adjusted for chromatic aberration regarding two selected wavelengths. The elements are designed to control the effects of both chromatic and
spherical aberration. Normally achromatic lenses are adjusted to allow two differing wavelengths of the color spectrum (characteristically red and blue) to come into focus in an identical plane.
The achromatic doublet being he most common type, which is made up of two independent lenses created from glass having different dispersion amounts. One element is usually a concave lens created from flint glass having a somewhat high dispersion, whereas the other, a convex, element is created from crown glass, having lower dispersion. These lens elements are then mounted side by side, typically bonded together, and formed in a way allowing the chromatic aberration from one of the elements to be compensated by the element of the other.
The most frequent type (shown in the above illustration), the positive strength of the crown element is not exactly equal to the negative strength of the flint element. But jointly they fashion a faint positive lens while bringing two dissimilar wavelengths of light into mutual focus. Sometimes negative doublets, where the negative-power element is dominate, are made as well.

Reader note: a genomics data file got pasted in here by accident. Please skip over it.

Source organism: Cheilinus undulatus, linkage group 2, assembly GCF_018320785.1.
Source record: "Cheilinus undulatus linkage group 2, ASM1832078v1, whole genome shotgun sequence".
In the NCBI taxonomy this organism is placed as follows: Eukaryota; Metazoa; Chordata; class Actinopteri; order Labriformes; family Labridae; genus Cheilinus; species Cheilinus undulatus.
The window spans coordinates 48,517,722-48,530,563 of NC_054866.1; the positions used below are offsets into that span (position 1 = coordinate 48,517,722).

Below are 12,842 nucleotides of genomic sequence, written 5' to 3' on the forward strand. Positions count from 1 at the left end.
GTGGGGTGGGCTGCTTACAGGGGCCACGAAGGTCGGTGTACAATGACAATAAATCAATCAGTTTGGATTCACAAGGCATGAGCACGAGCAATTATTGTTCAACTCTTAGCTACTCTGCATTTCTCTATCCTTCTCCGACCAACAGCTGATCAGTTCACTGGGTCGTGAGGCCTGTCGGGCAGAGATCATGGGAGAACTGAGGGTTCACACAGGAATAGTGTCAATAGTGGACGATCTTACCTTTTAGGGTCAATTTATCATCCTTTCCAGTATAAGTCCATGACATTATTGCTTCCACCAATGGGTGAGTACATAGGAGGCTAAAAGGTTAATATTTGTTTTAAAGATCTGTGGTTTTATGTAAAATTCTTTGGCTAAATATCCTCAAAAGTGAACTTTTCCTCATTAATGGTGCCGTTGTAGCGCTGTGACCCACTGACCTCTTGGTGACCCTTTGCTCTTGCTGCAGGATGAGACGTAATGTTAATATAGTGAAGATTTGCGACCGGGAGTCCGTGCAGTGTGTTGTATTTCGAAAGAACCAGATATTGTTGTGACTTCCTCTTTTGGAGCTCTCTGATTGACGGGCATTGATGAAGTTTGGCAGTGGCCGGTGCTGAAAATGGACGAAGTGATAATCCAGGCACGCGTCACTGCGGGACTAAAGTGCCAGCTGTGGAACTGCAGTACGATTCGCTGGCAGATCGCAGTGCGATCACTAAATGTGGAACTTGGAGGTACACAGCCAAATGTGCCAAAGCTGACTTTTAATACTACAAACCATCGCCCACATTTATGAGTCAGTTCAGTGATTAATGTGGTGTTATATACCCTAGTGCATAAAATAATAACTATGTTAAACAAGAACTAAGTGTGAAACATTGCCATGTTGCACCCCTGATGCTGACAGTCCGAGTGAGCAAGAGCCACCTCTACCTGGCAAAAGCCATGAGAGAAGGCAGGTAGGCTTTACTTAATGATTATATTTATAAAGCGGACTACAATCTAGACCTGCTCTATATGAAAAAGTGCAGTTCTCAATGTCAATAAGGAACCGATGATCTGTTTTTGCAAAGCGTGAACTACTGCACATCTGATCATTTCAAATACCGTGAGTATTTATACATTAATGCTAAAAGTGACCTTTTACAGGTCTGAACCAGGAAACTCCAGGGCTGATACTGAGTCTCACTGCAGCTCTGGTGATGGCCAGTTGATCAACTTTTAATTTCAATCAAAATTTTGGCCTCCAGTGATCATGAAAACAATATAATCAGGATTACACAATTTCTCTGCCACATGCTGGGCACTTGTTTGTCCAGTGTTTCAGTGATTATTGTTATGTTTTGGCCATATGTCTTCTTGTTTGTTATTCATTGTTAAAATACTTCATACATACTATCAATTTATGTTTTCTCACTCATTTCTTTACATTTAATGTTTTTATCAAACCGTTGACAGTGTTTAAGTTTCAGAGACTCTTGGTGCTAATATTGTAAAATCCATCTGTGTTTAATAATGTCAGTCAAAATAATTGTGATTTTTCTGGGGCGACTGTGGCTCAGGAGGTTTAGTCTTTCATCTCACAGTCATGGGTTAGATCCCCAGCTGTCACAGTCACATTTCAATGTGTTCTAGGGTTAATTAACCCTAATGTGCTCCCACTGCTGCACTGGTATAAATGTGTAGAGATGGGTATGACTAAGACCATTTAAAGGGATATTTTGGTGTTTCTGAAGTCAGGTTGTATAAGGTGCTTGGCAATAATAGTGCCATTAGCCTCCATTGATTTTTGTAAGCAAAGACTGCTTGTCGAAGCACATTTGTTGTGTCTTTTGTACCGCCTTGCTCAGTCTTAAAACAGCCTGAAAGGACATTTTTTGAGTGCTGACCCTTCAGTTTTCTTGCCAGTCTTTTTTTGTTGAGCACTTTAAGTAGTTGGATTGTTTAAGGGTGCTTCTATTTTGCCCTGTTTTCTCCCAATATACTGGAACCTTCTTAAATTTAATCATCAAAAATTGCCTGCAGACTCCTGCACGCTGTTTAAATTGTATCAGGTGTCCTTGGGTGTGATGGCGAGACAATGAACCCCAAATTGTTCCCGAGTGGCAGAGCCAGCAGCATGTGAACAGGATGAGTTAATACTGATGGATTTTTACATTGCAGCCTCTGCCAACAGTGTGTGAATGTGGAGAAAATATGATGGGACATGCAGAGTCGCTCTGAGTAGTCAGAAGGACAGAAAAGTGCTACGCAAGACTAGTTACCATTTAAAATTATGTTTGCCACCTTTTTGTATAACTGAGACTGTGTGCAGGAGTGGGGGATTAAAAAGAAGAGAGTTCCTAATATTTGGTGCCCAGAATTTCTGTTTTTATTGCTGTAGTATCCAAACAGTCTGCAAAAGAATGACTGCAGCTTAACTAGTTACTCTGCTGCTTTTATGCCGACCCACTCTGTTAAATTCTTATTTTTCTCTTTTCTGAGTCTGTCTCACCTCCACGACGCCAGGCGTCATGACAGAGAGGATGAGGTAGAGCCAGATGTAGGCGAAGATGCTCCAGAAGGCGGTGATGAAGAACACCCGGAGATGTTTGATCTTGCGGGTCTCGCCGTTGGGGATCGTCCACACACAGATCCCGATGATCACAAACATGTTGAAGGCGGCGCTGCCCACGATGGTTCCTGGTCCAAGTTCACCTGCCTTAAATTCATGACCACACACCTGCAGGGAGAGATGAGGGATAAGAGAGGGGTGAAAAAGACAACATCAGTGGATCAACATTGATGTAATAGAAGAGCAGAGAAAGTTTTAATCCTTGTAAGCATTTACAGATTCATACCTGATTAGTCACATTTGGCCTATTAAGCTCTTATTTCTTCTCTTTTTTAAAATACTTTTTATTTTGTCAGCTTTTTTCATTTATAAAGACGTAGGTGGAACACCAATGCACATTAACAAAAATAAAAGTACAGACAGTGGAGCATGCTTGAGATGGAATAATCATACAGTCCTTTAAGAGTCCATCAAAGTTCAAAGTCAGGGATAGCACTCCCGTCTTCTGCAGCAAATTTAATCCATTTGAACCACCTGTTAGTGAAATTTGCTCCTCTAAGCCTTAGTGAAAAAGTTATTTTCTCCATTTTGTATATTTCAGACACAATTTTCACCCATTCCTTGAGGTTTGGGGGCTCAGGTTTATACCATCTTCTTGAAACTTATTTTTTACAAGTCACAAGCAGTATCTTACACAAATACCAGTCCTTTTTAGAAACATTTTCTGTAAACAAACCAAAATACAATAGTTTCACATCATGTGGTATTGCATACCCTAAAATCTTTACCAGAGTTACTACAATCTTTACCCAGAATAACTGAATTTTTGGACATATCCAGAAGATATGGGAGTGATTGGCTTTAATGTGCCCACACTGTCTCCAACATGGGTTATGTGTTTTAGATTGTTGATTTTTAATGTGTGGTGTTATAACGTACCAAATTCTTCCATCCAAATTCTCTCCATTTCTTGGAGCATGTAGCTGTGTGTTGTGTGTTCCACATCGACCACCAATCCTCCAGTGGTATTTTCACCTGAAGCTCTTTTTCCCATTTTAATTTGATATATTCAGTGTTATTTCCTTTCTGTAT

The exact first achromatic double creation date is not precisely known, nor the persons name first accomplishing that invention. Theoretical feasibility of this system were deliberated following Newton's statement during the 18th century that such correction was not possible. An English barrister by the name of Chester Moore Hall. is often given credit for the creation of an achromatic refracting lens, sometime in 1733 There were some concepts given a demonstration with lenses made from glass and water, although there in no knowledge of the first useable lenses being created by George Bass beneath the guidance of Chester Hall. until early during the 18th century John Dollond was awarded the very first patent allowing an achromatic doublet about 1758 consequential to his independent experimental and theoretical work.
A triple achromat element exists, that allows reduced secondary color imperfection, was
patented by Dollond's son Peter in 1763. 1/12/2011